But I reiterate, all the court had to decide was whether he knew there was a human being behind that door, that whoever Pistorius believed was behind that door posed no imminent threat to Pistorius (or anyone else), and that shooting through the door was likely to seriously injure or kill that person. I suspect that Steenkamp's friends and family will never be entirely satisfied that the court hasn't ruled that Pistorius knew it was Steenkamp at whom he was shooting, but that was never likely (or, indeed, necessary for proving murder).

I see this case as a one trick pony, where the only interesting fact to be ascertained is the "knowledge of Pistorius". All punishment should accommodate this fact finding, and I agree completely with Masipa. I have said before that Icerat and Leila Schnepps made identical findings to Masipa, three fiercely independent analysts. I was shocked when everyone I mentioned the case to said guilty as sin as one, when I decided with no knowledge, the proposition of a wealthy man deliberately shooting his girlfriend was absurd, and that a completely plausible alternative theory was available.

Samson 3rd December 2015 03:22 AM

Quote:

Originally Posted by MikeG (Post 11009978)
That's all you need to know. At that point, having had a reasonable expectation that those shots would kill whoever was behind the door, he is guilty of murder.

The state of the bladder is a silly aside.

Well no, the state of the bladder proves Pistorius' story. No woman fleeing a threat sits and urinates.

lionking 3rd December 2015 03:22 AM

Quote:

Originally Posted by Samson (Post 11010004)
I see this case as a one trick pony, where the only interesting fact to be ascertained is the "knowledge of Pistorius". All punishment should accommodate this fact finding, and I agree completely with Masipa. I have said before that Icerat and Leila Schnepps made identical findings to Masipa, three fiercely independent analysts. I was shocked when everyone I mentioned the case to said guilty as sin as one, when I decided with no knowledge, the proposition of a wealthy man deliberately shooting his girlfriend was absurd, and that a completely plausible alternative theory was available.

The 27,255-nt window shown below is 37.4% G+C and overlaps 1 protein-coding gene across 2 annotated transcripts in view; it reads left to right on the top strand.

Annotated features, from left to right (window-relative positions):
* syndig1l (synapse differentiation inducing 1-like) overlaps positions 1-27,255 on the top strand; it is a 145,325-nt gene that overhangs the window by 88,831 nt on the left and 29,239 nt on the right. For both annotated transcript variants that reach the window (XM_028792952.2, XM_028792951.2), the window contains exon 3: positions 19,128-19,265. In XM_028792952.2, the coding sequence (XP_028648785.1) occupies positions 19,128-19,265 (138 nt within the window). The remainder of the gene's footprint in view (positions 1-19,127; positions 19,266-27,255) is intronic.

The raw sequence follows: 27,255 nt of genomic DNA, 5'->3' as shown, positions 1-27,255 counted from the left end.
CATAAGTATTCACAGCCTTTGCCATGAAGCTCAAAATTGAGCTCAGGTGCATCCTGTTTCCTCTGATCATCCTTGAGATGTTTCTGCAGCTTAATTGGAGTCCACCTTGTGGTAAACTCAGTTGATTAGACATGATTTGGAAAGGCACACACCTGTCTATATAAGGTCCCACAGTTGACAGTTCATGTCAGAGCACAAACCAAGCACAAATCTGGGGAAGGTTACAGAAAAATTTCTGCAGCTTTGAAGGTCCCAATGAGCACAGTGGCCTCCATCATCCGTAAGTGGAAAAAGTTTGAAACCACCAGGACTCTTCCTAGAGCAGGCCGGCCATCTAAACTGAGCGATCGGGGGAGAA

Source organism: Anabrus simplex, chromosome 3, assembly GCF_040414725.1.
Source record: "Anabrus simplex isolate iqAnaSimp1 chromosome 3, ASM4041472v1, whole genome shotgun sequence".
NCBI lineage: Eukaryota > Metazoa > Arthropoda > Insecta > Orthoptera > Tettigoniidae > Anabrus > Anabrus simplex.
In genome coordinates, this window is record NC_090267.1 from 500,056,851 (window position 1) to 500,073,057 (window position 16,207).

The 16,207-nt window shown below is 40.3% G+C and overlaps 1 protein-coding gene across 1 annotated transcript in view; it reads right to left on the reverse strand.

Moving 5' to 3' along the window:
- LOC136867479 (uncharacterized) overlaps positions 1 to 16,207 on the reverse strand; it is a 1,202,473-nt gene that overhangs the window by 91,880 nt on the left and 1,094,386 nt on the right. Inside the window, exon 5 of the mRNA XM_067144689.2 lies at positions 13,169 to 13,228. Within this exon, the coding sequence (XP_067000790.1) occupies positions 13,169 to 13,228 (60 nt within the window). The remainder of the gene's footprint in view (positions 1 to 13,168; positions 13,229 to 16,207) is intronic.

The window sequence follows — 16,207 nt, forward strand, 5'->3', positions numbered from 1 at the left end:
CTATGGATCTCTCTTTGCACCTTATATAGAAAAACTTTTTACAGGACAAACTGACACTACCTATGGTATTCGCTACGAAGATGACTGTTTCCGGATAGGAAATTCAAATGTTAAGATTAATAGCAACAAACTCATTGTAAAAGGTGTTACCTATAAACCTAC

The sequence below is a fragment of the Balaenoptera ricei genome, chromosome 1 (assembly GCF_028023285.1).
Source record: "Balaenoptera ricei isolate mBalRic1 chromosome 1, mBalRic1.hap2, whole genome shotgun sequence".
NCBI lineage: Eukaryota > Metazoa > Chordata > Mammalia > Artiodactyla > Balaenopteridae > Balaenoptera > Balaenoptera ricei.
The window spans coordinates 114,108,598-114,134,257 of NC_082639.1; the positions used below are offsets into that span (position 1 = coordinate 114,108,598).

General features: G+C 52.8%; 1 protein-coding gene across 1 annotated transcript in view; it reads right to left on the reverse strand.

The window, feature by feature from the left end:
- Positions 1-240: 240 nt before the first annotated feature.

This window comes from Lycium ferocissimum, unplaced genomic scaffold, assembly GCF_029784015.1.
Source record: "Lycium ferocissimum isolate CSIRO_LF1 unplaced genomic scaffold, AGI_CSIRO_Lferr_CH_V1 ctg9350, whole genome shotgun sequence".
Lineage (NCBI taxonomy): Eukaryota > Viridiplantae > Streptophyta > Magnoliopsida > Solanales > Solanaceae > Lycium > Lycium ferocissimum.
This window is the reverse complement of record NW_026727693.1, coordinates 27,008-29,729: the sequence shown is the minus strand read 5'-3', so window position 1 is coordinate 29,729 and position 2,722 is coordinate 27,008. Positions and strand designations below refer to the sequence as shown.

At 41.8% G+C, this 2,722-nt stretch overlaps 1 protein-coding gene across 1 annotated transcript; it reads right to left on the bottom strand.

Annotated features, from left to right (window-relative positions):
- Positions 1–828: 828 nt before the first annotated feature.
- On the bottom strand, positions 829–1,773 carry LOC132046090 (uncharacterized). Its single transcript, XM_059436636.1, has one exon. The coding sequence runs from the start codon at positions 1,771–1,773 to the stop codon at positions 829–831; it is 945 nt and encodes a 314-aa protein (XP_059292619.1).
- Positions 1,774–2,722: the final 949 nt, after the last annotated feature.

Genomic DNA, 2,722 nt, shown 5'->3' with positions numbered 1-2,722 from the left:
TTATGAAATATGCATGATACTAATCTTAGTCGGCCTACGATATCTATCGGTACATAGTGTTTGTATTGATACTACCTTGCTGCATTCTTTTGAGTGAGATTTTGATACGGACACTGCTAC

You really should look up the Confirmation Bias fallacy.

lionking 3rd December 2015 03:23 AM

Quote:

Originally Posted by Samson (Post 11010016)
Well no, the state of the bladder proves Pistorius' story. No woman fleeing a threat sits and urinates.

No it doesn't. This post of yours is absolute rubbish.

Samson 3rd December 2015 03:33 AM

Quote:

Originally Posted by lionking (Post 11010019)
No it doesn't. This post of yours is absolute rubbish.

I infer you suggest Steenkamp urinated while terrified. I do not buy that. Not at all.

GlennB 3rd December 2015 03:54 AM

Quote:

Originally Posted by Samson (Post 11010004)
... the proposition of a wealthy man deliberately shooting his girlfriend was absurd, and that a completely plausible alternative theory was available.

You're still missing the point.

TofuFighter 3rd December 2015 03:56 AM

Quote:

Originally Posted by LondonJohn (Post 11009989)
Yes she was dreadfully wrong.

And Samson, I think that in this case, you've come to the wrong conclusion based on the available evidence. The critical point is that it is, in law, immaterial who Pistorius thought he was shooting at through the door. The important thing is that 1) he knew there was a human being behind the door, 2) he knew that his gun and its ammunition were easily capable of passing through the door and hitting the person behind the door, 3) he must (not should or could) have known that he was not in imminent danger of injury or death from the person behind the door, and 4) he must (not should or could) have known that by firing his gun and its specialist ammunition with aimed shots through the door four times there was a significant probability that he would seriously injure or kill whoever was behind the door.